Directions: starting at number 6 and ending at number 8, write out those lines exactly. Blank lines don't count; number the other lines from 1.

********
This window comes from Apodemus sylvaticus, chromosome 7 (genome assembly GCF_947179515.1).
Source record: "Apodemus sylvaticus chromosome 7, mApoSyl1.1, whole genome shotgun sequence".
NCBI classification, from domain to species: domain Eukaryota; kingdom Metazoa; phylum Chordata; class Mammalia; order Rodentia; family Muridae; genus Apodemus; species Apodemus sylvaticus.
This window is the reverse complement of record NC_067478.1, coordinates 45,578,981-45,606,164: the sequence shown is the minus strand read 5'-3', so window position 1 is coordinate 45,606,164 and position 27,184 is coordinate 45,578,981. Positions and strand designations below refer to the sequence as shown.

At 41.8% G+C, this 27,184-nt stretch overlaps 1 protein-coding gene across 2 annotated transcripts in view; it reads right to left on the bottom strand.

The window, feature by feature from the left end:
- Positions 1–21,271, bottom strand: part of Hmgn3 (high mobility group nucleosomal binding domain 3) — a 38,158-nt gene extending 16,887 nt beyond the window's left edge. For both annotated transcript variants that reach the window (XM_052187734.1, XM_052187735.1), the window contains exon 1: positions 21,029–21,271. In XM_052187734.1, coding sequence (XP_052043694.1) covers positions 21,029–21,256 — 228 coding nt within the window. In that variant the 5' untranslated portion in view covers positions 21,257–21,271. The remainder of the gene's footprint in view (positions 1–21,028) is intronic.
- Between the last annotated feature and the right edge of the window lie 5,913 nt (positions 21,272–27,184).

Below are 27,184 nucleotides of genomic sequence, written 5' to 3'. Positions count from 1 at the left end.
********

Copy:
The window, feature by feature from the left end:
- Positions 1–21,271, bottom strand: part of Hmgn3 (high mobility group nucleosomal binding domain 3) — a 38,158-nt gene extending 16,887 nt beyond the window's left edge. For both annotated transcript variants that reach the window (XM_052187734.1, XM_052187735.1), the window contains exon 1: positions 21,029–21,271. In XM_052187734.1, coding sequence (XP_052043694.1) covers positions 21,029–21,256 — 228 coding nt within the window. In that variant the 5' untranslated portion in view covers positions 21,257–21,271. The remainder of the gene's footprint in view (positions 1–21,028) is intronic.
- Between the last annotated feature and the right edge of the window lie 5,913 nt (positions 21,272–27,184).